However, Hotel Indigo’s manager said all furloughed staff has now returned, and the hotel is currently seeing an increase in occupancy again, especially on weekends.
Further north of Santa Barbara, bed tax revenue for the Santa Ynez Valley was down by over a third, according to Shelby Sim, president and CEO of Visit the Santa Ynez Valley.
But it’s not all bad news.
“The hotels have bounced back incredibly fast,” he told the News-Press. “As soon as we were open for leisure travel with the purple tier, our weekends were full, as well as midweek in that first month of opening. Labor is a huge opportunity, industry and statewide.”
Specifically, Mr. Sim said hotels in the Valley expect to be as busy as they can handle with available staffing, and Valley hotels are outperforming current recovery predictions already. He added that according to Tourism Economics, leisure travel could recover to 82% of 2019 volume already this year.
He said, “The Santa Ynez Valley is perfectly positioned for safe travel with our wide open spaces, mostly small boutique hotels and no traffic compared to our neighboring cities. With visitation already strong in our shoulder season, we anticipate seeing even greater summer recovery right here in the Santa Ynez Valley.”
The Hilton Santa Barbara Beachfront Resort on Cabrillo Boulevard released a statement on behalf of the establishment, saying its staff is “encouraged by the increase in bookings.”
“We know that people are eager to get back to traveling, which we have witnessed firsthand, as a vaccine distribution site,” a spokesperson wrote on behalf of the resort. “As safety guidelines continue to evolve, we look forward to welcoming guests and remain diligent in our commitment to provide a safe, hospitable environment for all who pass through our doors.”
Visit Santa Barbara’s CEO said that crises like the pandemic show the impact on the community the absence of tourism and tax revenues can have, with depleted city budgets and underfunded community organizations which affect the quality of life of the residents. Ms. Janega-Dykes said the loss of transient occupancy and sales taxes resulted in the loss of millions of dollars.
And, she noted, Santa Barbara County hotels are not yet back to pre-pandemic levels, but some are handling the losses better than others.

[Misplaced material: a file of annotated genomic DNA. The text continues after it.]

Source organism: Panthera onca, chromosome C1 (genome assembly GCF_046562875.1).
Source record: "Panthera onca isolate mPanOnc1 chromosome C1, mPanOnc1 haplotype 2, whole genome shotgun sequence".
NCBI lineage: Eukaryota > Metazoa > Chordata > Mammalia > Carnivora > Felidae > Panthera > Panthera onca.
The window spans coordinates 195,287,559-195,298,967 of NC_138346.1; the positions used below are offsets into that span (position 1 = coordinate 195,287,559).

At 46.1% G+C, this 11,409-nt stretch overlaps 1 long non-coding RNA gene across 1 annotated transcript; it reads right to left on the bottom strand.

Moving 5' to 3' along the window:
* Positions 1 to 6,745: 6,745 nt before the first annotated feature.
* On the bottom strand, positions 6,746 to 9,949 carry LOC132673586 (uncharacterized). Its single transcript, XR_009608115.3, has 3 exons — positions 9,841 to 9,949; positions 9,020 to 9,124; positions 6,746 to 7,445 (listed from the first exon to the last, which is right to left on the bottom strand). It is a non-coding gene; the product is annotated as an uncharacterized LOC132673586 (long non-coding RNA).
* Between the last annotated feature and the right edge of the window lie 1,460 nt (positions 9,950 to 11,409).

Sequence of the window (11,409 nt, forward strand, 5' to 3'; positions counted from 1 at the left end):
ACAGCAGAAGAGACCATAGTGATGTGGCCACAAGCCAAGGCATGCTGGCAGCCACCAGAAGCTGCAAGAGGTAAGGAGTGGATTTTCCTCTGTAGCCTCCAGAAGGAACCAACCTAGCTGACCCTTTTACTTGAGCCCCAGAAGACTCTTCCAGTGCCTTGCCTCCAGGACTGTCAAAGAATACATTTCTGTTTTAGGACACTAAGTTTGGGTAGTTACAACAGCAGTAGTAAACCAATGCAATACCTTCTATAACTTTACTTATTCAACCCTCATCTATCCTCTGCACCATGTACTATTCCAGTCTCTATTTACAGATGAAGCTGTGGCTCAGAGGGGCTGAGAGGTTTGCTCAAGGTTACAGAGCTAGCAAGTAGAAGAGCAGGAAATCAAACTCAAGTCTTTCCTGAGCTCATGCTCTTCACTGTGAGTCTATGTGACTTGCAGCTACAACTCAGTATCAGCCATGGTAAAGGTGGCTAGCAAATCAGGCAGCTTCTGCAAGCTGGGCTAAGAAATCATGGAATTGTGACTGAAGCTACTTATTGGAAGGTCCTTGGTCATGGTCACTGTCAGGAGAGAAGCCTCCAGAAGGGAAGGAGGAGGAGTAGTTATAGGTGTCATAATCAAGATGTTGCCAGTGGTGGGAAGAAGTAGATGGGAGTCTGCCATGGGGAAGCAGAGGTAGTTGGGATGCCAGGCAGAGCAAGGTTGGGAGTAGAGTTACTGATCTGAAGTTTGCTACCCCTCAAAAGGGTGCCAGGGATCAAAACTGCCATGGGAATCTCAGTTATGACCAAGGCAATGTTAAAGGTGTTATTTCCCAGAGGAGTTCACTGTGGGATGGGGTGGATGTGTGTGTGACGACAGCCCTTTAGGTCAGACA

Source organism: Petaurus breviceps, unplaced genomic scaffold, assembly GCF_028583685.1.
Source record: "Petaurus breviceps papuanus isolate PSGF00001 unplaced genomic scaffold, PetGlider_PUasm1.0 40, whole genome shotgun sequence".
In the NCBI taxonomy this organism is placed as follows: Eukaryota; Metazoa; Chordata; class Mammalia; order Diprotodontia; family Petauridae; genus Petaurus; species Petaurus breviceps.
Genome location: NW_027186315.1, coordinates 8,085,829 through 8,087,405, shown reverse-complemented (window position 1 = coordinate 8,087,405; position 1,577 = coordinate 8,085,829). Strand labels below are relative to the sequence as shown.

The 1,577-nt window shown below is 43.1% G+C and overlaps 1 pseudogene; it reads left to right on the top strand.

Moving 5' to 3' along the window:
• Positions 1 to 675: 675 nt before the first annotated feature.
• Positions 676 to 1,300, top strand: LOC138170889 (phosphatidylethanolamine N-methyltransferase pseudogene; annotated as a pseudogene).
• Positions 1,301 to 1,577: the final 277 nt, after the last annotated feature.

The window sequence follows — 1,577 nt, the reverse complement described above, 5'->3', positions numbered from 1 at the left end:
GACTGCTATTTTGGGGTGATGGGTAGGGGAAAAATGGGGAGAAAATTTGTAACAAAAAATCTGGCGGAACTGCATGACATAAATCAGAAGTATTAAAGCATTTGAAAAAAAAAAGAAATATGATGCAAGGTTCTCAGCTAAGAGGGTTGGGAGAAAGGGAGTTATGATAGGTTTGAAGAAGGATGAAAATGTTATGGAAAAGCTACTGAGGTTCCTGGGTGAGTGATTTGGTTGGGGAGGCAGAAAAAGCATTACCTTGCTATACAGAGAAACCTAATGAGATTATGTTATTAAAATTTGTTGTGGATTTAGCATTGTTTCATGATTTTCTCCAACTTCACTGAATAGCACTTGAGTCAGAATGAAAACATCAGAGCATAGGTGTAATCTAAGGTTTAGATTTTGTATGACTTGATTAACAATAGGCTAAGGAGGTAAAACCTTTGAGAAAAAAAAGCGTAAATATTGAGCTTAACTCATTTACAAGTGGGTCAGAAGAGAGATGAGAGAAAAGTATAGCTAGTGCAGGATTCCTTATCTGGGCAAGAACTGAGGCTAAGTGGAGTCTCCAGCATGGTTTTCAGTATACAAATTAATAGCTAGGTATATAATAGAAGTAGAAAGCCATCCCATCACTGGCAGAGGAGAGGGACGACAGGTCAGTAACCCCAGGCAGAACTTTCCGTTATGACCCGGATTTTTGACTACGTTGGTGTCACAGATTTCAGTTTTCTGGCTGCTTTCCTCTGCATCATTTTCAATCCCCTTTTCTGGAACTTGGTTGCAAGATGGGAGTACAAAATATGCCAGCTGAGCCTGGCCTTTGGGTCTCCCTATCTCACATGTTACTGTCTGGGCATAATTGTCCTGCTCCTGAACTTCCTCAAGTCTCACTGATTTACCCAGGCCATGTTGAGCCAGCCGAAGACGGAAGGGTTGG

“Luxury resorts and waterfront-based hotels are outperforming other hotels,” she said. “Weekends are on the upswing, but mid-week travel continues to be softer. Mid-week travel is usually filled in by group travel and meetings, a critical travel segment that is missing right now.”
In addition, based on Visit Santa Barbara’s research, the greatest lag in demand has been from markets outside of California, which is why Ms. Janega-Dykes said rebuilding demand from Santa Barbara County’s key flight markets and supporting new flights is also important.
But, on top of that, she said a big question mark is whether the region will be able to keep pace with other cities that may be undercutting Santa Barbara with advantages like lower average daily rates.
Although some aspects of doing business in hotels have changed as a result of the pandemic — with technological advancements such as digital/mobile customer service and keyless entry, and improved communication with customers across digital channels — Visit Santa Barbara’s CEO said the fundamentals of hotels haven’t changed: good product, hospitality and service.
“While this year completely shut down travel in a way that we’ve never seen before, the allure of travel is enduring and timeless,” Ms. Janega-Dykes said. “People have been dreaming of the days when they can reunite with friends and families, celebrate long-delayed weddings and other milestones, and get out to see new sights, especially after being trapped at home for so long.
“They will stay in hotels again.”